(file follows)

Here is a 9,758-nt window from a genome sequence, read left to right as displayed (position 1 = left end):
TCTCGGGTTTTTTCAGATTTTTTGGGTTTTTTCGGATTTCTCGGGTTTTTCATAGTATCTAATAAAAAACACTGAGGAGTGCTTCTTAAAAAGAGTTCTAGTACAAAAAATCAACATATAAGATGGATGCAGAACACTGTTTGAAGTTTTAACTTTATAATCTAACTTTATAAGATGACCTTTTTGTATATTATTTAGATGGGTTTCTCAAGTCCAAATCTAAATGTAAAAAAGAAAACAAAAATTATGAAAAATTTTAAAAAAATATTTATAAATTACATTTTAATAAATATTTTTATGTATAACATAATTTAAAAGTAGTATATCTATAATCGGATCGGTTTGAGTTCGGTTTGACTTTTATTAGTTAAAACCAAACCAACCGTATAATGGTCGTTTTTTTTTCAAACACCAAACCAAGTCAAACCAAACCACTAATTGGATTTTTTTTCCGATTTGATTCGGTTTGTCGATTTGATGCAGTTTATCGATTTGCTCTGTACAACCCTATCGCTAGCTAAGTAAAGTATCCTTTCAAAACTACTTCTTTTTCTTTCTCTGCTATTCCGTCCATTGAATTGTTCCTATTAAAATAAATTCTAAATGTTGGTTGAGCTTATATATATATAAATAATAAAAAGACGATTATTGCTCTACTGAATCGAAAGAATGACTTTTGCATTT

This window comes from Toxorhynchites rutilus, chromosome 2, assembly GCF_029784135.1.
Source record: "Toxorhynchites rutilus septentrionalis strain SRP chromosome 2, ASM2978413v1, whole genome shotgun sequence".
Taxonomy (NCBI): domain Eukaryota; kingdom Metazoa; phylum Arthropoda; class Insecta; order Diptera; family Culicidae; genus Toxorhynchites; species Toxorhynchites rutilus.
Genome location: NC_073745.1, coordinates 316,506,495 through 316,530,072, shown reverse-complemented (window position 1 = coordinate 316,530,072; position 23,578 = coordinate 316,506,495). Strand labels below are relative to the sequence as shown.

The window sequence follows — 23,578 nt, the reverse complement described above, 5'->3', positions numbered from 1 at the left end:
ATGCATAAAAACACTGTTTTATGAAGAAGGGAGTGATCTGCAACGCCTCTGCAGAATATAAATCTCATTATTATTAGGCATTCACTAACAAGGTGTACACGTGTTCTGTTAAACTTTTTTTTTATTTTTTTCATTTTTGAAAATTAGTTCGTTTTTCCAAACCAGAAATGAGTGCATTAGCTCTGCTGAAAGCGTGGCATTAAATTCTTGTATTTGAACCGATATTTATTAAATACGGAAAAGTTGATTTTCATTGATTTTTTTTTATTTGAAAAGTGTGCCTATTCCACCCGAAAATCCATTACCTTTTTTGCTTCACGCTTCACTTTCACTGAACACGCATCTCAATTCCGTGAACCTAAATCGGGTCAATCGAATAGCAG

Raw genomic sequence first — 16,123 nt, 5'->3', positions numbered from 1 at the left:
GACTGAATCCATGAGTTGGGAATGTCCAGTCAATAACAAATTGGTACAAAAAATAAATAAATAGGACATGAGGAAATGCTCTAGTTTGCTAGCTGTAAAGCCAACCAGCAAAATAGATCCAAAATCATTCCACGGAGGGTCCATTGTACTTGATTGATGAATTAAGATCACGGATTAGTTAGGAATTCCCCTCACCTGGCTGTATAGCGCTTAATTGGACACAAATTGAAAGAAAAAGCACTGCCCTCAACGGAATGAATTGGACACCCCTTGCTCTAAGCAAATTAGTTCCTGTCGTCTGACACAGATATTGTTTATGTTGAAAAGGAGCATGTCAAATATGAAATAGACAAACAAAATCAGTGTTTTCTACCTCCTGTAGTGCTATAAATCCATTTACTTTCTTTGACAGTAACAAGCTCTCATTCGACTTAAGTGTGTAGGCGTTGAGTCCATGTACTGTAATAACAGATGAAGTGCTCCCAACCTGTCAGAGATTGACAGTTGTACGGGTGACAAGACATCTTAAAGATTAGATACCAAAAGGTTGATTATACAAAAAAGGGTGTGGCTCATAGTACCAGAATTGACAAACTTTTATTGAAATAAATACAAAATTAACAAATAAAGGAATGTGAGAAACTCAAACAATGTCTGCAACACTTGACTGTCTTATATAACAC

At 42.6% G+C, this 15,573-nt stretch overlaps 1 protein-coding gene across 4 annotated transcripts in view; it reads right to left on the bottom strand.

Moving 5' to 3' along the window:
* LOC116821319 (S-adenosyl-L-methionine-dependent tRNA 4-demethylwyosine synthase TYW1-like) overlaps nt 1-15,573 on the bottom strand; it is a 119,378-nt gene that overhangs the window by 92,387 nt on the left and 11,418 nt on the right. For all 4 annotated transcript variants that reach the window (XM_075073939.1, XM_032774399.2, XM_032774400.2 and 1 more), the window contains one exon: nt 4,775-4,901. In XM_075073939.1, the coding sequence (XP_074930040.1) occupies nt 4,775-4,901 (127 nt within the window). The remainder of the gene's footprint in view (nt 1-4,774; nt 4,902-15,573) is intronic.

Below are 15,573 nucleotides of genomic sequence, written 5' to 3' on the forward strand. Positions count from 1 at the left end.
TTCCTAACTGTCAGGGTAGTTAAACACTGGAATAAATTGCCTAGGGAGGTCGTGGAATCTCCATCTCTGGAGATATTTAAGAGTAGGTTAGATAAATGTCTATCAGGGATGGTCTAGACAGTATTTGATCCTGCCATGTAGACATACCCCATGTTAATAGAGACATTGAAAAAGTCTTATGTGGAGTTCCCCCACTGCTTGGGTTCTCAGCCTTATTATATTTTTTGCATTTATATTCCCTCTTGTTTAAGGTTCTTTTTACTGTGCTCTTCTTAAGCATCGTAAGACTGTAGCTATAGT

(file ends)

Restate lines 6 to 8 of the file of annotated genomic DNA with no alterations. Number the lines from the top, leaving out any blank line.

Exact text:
Genome location: NC_073745.1, coordinates 316,506,495 through 316,530,072, shown reverse-complemented (window position 1 = coordinate 316,530,072; position 23,578 = coordinate 316,506,495). Strand labels below are relative to the sequence as shown.

The window sequence follows — 23,578 nt, the reverse complement described above, 5'->3', positions numbered from 1 at the left end:
ATGCATAAAAACACTGTTTTATGAAGAAGGGAGTGATCTGCAACGCCTCTGCAGAATATAAATCTCATTATTATTAGGCATTCACTAACAAGGTGTACACGTGTTCTGTTAAACTTTTTTTTTATTTTTTTCATTTTTGAAAATTAGTTCGTTTTTCCAAACCAGAAATGAGTGCATTAGCTCTGCTGAAAGCGTGGCATTAAATTCTTGTATTTGAACCGATATTTATTAAATACGGAAAAGTTGATTTTCATTGATTTTTTTTTATTTGAAAAGTGTGCCTATTCCACCCGAAAATCCATTACCTTTTTTGCTTCACGCTTCACTTTCACTGAACACGCATCTCAATTCCGTGAACCTAAATCGGGTCAATCGAATAGCAG